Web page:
Dry weather prompts specialists to suggest planting additional crops for grazingWritten by Gayle Smith
Despite last week’s storms, it’s extremely dry in many areas of this region. Some are even comparing it to the beginnings of the drought of 2012. University of Nebraska Extension Specialist Aaron Berger wants ranchers to be prepared for the worst this year, so he suggests they consider planting some type of alternate crop that can be used for grazing.
“The time frame we need additional forage will help determine which annual forages to plant,” Berger says. “Also, the forages that will work best for us will be dependent upon the resources we have, the needs of our livestock and what management we are willing to provide from a grazing standpoint.”
Ranchers may also need to consider what equipment they have available to plant and harvest the crop and what the land will be used for after the crop is harvested.
Options for planting
Berger said the options are nearly endless when looking at what to plant.
There are cool and warm season annuals, legumes, perennial cool and warm season grasses and cool and warm season broadleafs. Mostly, producers need to determine which of these forages will fit best into their production system.
Limited water may play a role in establishing these crops, Berger says.
“We need to plant a crop that can utilize the water we have and make the most efficient use of it. Water, along with soil fertility, will allow the plant to maximize its potential,” he explains.
Looking at a water use and forage yield chart provided by the University of Nebraska, Berger says alfalfa is the least efficient water user on the list. However, he thinks alfalfa can still be a good choice if producers think about when to apply water to the alfalfa to capture the most value. The goal is to harvest the most pounds of alfalfa per inch of water applied.
“There are advantages to using alfalfa as a limited water use crop,” the Extension specialist continues.
It’s a drought tolerant, long-term perennial, so it doesn’t need to be replanted every year. It can produce high quality forage, has multiple harvest opportunities and doesn’t need nitrogen, he notes.
“There are some dryland, long-term alfalfa fields in the High Plains region,” Berger says. “Alfalfa is ideal for some producers because it doesn’t need to be reseeded every year and can complement other forages.”
Berger shares some research from Colorado State University that shows when irrigating alfalfa was the most efficient. Scientists studied irrigating alfalfa full season, stopping irrigation after the second cutting, irrigating through the first cutting only and irrigating in the fall and spring.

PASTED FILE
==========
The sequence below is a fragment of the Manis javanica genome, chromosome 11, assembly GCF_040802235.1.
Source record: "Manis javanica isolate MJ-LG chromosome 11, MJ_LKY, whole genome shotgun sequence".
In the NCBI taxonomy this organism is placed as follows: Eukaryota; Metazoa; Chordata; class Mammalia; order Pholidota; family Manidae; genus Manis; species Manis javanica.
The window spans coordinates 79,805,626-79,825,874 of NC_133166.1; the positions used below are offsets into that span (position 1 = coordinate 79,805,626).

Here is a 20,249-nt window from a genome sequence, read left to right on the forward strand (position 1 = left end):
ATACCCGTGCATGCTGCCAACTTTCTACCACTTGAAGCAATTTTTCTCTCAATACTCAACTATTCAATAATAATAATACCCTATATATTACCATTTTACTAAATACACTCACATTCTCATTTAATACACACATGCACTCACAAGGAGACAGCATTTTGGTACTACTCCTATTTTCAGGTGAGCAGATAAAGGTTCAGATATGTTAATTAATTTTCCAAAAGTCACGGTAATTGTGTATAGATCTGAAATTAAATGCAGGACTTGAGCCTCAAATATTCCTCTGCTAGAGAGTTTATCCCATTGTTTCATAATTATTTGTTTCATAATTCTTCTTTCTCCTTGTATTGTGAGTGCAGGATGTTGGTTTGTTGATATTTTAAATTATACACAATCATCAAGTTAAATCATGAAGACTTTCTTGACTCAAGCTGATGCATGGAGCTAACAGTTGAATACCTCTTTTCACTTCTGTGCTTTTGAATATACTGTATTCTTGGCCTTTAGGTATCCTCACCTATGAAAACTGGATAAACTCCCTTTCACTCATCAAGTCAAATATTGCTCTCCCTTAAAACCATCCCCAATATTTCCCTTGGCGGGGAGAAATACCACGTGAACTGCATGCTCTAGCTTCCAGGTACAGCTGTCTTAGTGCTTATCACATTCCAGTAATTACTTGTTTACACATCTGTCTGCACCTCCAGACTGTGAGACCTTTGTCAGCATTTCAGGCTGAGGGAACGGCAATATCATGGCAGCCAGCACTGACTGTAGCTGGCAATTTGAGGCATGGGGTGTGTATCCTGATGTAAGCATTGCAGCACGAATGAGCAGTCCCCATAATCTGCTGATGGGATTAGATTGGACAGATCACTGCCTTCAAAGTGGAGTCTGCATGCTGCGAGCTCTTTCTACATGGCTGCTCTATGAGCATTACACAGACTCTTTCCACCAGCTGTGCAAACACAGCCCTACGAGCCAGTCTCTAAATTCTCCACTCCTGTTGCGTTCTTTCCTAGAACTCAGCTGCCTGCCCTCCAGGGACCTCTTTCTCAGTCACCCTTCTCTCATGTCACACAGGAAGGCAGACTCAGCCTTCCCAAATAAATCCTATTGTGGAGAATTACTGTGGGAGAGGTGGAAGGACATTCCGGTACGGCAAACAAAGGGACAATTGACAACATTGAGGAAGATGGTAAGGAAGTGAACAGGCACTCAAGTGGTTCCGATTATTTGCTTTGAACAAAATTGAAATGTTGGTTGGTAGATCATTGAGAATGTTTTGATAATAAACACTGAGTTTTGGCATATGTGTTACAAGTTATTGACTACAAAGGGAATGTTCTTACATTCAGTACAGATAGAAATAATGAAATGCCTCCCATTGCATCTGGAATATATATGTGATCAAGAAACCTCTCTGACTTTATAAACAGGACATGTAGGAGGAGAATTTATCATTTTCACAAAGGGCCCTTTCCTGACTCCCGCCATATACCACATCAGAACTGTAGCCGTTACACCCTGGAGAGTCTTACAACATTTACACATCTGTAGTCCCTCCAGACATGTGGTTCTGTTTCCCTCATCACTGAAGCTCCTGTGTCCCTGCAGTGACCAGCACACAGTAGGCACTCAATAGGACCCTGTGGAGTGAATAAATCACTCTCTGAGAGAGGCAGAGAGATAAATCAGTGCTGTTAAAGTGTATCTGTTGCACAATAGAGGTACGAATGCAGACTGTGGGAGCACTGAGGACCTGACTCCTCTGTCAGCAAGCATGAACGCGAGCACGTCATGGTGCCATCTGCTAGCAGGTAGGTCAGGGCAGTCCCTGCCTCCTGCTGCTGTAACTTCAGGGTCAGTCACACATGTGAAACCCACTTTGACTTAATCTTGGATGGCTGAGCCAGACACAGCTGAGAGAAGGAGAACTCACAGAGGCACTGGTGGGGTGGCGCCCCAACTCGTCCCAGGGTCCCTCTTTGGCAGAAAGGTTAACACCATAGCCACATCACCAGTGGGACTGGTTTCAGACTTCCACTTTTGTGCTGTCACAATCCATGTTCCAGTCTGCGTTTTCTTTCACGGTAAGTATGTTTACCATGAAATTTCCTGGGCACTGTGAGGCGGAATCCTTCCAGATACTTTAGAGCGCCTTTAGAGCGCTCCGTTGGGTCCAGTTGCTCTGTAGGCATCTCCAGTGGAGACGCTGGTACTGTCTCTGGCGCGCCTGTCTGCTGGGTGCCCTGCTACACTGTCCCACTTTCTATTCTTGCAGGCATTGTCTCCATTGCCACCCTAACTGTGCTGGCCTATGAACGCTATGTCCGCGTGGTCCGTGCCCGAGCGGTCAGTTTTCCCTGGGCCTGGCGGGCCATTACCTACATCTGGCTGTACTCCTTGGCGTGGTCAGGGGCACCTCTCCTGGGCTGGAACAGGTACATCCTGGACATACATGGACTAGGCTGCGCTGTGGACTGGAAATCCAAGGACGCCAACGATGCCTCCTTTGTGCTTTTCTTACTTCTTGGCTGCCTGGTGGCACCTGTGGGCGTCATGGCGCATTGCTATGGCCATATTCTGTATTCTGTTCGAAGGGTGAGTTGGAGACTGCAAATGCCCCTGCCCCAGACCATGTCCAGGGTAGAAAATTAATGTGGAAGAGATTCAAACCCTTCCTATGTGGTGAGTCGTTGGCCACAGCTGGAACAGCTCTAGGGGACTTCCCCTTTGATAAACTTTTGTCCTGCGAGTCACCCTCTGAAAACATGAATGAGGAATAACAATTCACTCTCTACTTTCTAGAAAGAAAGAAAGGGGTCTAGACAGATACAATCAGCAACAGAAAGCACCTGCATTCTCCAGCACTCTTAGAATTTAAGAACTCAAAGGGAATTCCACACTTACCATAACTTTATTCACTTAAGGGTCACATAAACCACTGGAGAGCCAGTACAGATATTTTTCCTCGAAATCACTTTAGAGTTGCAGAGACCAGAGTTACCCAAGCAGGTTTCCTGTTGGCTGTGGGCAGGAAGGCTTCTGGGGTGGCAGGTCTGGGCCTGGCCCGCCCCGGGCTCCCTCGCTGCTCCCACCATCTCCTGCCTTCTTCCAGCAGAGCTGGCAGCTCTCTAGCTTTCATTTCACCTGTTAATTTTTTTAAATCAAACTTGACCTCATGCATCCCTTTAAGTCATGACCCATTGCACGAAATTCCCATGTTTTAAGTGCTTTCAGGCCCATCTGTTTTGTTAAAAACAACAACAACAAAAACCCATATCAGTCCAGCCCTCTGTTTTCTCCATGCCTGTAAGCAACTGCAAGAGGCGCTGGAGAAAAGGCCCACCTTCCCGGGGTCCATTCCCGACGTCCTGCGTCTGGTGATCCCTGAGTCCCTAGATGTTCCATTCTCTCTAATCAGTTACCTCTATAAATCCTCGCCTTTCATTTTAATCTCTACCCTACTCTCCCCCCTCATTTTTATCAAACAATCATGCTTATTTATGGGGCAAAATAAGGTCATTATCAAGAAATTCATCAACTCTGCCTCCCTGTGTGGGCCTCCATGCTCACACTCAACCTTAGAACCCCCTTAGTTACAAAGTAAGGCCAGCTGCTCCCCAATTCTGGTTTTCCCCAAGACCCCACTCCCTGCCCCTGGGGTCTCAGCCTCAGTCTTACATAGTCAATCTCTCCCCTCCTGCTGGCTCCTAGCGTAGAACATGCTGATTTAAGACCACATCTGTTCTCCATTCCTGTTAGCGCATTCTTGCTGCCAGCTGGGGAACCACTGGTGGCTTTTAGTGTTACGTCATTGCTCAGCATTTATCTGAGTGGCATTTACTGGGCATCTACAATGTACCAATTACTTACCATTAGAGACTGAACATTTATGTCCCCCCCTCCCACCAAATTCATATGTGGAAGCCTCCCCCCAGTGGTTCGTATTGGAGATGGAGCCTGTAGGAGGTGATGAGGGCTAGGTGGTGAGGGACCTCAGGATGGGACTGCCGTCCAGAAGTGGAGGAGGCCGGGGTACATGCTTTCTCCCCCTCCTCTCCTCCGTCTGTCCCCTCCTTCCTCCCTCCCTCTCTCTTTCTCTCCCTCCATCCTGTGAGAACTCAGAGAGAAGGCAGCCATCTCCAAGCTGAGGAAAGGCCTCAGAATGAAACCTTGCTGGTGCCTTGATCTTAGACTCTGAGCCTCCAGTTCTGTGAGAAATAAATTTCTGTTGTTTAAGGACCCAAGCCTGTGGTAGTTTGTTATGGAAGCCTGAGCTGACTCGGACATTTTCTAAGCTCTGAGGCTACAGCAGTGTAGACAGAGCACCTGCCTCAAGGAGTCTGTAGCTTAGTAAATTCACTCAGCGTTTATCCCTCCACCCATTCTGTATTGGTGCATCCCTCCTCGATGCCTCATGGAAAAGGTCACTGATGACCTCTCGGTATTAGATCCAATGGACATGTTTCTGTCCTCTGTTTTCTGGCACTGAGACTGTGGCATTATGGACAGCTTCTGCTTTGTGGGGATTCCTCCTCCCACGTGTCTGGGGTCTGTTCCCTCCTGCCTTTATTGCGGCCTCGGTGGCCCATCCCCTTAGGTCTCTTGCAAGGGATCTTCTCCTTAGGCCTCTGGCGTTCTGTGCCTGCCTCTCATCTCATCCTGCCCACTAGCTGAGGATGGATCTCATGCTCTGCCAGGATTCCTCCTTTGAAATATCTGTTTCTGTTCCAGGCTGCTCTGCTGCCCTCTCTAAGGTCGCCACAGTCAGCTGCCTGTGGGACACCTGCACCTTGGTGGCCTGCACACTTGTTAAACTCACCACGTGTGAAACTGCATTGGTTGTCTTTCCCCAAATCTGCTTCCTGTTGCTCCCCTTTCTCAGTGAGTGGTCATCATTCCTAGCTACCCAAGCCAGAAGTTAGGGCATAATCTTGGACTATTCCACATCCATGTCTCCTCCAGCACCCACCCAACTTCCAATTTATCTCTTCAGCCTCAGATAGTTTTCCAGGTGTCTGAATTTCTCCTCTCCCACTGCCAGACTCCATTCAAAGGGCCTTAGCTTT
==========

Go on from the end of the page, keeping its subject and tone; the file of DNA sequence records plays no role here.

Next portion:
“They found the most efficient use of water was stopping irrigation after the second cutting,” he says.
This method yielded 91 percent of full irrigation over the entire season.
“Based on that data, if we have a limited water use season, we may want to look at irrigating the first and second cutting and then shutting the water off,” Berger says.
“The advantage is it will utilize the water when the plant is most water use efficient,” he adds. “Transpiration rates are also less in the spring than the summer because of the warm, dry conditions and low humidity.”
Cool season perennial grasses are another option, since they are the most water-use efficient from April through May. These grasses will also have some additional fall growth in late August through September, if temperatures are cool enough.
“It will allow the plant to develop some root growth, so it can launch again in the spring,” Berger says.
Cool season annuals like oats, spring triticale, Italian ryegrass, barley and field peas are also water use efficient, Berger says. He recommends planting these crops in mid- to late July or early August so they can provide some growth in early to mid-fall.
Warm season annuals like millet, sorghum-sudangrass hybrids, sorghum, sudangrass, crabgrass and corn should be seeded in late spring or early summer for fall grazing.
Foxtail millet is typically the cheapest to plant, Berger says. It is also the most water efficient in June and July.
If producers plan to graze their millet, Pearl millet may be a better choice.
“It will have some regrowth for a second harvest, and it doesn’t have the prussic acid issues like sorghum sudan,” he explains.
Sorghum-sudan hybrids are typically seeded around June 1 and are known as a good silage crop.
“It will produce more dry matter than foxtail,” Berger says, “but, it is more expensive to plant. Its most efficient water use period is in July.”
One thing to keep in mind no matter which forage is planted, Berger says, is to remember that as yield goes up, quality typically goes down.
“It is important to harvest these forages when they are the most optimum in both production and quality,” he says.